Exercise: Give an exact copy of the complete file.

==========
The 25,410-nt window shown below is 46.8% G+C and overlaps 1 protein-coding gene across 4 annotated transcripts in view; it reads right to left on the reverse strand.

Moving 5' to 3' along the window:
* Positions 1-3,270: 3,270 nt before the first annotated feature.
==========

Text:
The 25,410-nt window shown below is 46.8% G+C and overlaps 1 protein-coding gene across 4 annotated transcripts in view; it reads right to left on the reverse strand.

Moving 5' to 3' along the window:
* Positions 1-3,270: 3,270 nt before the first annotated feature.